African business, politics and lifestyle
“Would you please pass this bottle of water to Tom?”
“Would you please pass this bottle of water to Tom?” Lady Delamere asked me while we were waiting in court to hear the sentencing of her son, Tom Cholmondeley, who had been convicted of manslaughter for shooting a black poacher in Kenya.
After three years in prison, one of Kenya’s best-known white aristocrats was told he would have to serve a further eight months in jail in a case that has highlighted land, race, wealth and tribal tensions in the country.
I squeezed through the crowded courtroom to give Cholmondeley the water from his mother and returned to my spot where the Delamere family was awaiting the judge’s decision.
It was the second time I had seen Cholmondeley in person and in court. A very tall man in a pressed suit with always the same impassive expression on his clean-shaven face.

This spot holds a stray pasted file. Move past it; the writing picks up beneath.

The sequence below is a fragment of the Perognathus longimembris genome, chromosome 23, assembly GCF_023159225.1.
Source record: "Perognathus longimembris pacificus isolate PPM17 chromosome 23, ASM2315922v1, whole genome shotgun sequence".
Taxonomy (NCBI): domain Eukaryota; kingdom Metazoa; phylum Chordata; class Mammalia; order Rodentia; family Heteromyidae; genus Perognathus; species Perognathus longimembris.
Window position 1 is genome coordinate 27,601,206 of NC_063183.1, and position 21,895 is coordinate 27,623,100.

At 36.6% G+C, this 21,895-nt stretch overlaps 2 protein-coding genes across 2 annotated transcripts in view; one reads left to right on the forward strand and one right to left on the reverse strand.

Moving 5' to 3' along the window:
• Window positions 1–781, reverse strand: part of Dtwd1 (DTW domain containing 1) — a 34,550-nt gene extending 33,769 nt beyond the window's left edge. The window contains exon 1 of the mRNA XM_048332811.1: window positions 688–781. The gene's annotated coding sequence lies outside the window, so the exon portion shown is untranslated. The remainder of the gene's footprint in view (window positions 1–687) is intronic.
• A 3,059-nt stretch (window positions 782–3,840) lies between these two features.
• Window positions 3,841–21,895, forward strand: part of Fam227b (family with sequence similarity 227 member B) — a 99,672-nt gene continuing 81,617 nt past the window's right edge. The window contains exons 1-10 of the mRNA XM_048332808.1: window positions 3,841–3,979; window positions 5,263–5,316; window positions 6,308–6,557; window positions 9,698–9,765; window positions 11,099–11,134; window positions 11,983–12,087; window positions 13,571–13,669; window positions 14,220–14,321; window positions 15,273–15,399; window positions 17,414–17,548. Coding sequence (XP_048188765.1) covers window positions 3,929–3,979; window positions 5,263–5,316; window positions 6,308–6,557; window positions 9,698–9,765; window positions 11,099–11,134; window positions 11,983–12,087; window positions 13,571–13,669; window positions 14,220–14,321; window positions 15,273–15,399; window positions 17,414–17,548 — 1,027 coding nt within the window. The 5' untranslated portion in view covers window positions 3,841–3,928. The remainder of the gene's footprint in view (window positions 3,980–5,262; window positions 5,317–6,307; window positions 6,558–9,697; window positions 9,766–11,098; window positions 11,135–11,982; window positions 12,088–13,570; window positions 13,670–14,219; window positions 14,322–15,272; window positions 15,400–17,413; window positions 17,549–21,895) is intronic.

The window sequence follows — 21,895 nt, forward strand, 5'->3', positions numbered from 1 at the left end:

It was an awkward experience for me and probably for most people in the court room where rich and poor, black and white have all, unusually for Kenya, been huddled together in one space.
Looking at Cholmondeley through his mother’s eyes humanised this seemingly unemotional man and made me wonder if he held onto that expression to hide any turmoil he was experiencing. He did after all try and help Robert Njoya, the victim, with first aid and transport to hospital, which suggests a compassionate side to his character.
This was the second such case against Cholmondeley, who was accused of killing a wildlife ranger, Samson Ole Sisina, in 2005. That case was dropped for lack of evidence.
When the judge gave his decision, the courtroom erupted with Masai tribesmen shouting, waving banners and demanding justice for the two victims’ families. Cholmondeley and his family were whisked away for fear they would be in danger if they stayed.
His defence lawyer told me he was happy with the result and thought the judge had made a fair decision but the prosecution said they would appeal the decision.
However, the word on the Nairobi streets is that Cholmondeley may get a pardon on Madaraka day (June 1), commemorating the day Kenya attained internal self-rule in 1963, a time when the president often releases convicts serving sentences of less than one year.